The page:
Hong Kong iMail: Internal media constriction in China
New regulations on all media, coming from the Chinese Communist Party's
Central Propaganda Department, allows for only three "negative" stories before a media outlet is closed down.
Clearly, top officials in China believe that if no-one is allowed to print or broadcast something, it will go away in the minds of the general public.
They are wrong.
When people find that they cannot get any information from official sources, and non-governmental sources can only provide from official sources, the general public will go to underground sources and pass word from one to another. Since they have already seen that official sources are known to be unreliable or actively false on sensitive issues, such as Falun Gong or high-level corruption, even verifiable facts and reporting from official sources will be discounted, and unverified reports from underground will take on credibility out of proportion from their veracity.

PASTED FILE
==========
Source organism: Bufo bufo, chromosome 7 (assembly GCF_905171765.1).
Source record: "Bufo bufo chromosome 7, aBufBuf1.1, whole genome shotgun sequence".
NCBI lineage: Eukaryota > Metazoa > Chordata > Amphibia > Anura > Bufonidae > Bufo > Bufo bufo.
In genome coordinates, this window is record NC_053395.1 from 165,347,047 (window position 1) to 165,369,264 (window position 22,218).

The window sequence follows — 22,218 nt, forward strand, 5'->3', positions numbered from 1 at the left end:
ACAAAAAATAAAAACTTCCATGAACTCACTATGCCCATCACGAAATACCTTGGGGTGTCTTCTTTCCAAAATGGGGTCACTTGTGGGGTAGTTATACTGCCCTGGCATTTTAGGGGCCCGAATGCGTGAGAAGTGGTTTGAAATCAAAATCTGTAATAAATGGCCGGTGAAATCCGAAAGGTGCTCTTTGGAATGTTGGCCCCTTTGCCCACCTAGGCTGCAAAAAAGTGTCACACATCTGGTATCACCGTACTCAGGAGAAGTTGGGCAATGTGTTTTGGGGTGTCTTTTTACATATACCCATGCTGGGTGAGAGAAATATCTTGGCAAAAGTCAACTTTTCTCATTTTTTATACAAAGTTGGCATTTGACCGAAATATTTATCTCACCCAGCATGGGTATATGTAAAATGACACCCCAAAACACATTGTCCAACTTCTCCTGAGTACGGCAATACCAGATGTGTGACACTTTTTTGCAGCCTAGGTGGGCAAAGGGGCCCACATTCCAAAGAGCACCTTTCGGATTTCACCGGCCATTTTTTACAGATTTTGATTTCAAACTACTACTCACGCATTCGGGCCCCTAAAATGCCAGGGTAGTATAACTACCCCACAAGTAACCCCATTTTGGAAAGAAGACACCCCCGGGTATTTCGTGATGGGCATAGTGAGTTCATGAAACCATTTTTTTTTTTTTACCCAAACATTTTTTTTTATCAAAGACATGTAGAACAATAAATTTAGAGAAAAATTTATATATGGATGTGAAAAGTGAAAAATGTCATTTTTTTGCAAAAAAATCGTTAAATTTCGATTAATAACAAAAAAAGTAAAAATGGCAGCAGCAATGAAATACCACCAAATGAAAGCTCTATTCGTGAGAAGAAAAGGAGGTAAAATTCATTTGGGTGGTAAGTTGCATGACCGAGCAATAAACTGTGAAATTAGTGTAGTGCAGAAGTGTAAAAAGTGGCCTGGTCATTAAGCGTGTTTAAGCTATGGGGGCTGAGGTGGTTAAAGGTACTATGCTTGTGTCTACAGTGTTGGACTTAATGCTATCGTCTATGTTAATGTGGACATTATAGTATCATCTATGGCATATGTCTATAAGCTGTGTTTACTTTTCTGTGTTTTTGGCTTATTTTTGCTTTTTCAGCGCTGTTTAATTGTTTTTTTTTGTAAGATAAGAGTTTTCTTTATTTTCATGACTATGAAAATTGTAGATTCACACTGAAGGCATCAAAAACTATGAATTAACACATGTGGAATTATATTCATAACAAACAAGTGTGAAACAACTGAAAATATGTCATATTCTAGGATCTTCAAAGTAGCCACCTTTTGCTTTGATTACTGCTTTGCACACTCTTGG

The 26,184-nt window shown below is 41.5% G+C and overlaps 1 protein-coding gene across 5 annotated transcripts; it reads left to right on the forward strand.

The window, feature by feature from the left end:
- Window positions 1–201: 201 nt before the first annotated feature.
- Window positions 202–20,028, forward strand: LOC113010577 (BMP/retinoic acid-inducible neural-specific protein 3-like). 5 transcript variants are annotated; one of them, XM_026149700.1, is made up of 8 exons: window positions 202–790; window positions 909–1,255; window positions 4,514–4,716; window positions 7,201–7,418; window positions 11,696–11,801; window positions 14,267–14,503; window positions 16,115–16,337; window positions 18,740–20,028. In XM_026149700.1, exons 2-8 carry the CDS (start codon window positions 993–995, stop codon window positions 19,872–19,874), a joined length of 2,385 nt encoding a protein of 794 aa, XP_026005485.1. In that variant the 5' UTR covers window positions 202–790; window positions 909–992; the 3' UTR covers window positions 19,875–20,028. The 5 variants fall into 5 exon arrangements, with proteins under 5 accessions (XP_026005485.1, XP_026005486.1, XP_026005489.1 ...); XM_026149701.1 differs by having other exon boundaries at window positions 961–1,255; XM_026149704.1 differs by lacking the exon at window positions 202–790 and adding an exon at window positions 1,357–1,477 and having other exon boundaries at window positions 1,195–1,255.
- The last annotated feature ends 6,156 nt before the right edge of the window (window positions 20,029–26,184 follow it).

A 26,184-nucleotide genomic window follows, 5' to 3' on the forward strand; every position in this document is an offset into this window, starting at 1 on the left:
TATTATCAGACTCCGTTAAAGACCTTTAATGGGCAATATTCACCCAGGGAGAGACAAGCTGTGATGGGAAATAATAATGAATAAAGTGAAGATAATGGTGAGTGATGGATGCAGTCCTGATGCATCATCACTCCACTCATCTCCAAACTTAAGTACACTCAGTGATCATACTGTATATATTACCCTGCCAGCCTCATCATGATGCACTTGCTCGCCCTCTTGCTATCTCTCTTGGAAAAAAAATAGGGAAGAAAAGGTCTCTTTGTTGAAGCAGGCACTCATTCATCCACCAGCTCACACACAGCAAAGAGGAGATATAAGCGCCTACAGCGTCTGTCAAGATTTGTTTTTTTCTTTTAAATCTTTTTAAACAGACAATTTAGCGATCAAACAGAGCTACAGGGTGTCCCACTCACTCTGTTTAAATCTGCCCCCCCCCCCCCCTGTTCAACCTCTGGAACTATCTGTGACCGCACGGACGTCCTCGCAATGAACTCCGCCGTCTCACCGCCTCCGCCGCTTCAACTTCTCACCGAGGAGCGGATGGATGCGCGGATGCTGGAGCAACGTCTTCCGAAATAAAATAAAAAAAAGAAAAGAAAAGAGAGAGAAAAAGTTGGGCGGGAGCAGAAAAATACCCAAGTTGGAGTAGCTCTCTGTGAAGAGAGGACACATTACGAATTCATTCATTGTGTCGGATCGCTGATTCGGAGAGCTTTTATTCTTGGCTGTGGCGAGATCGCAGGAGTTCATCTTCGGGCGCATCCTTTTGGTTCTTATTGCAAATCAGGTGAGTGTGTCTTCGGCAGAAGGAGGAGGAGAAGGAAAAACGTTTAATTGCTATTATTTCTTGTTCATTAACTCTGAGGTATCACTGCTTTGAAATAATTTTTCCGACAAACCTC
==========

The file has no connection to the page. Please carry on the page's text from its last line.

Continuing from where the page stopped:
In addition, journalists who bring up issues which need to be addressed will have nowhere to go with their work. Either they will have to sit on their stories and give up their professional integrity to the whims of official choice, or they will find themselves on the receiving end of the "state secrets law" -- including the recent twist which could put them into prison or into the grave, courtesy of Chinese Supreme Court guidelines.
Foreign journalists certainly will not accept such restrictions. Ordinary citizens already know how to get around them, or will learn quickly. Common sense tells us that the results of the regulation will be contrary to its constructors' intent: news will flow more freely than before, and less under control of those who think that "being in command" means that they are "in control".
Hang onto your hats, friends! The loose cannons are shooting at Falun Gong, and hitting bystanders and Chinese society instead. Again.
Category: Falun Dafa in the Media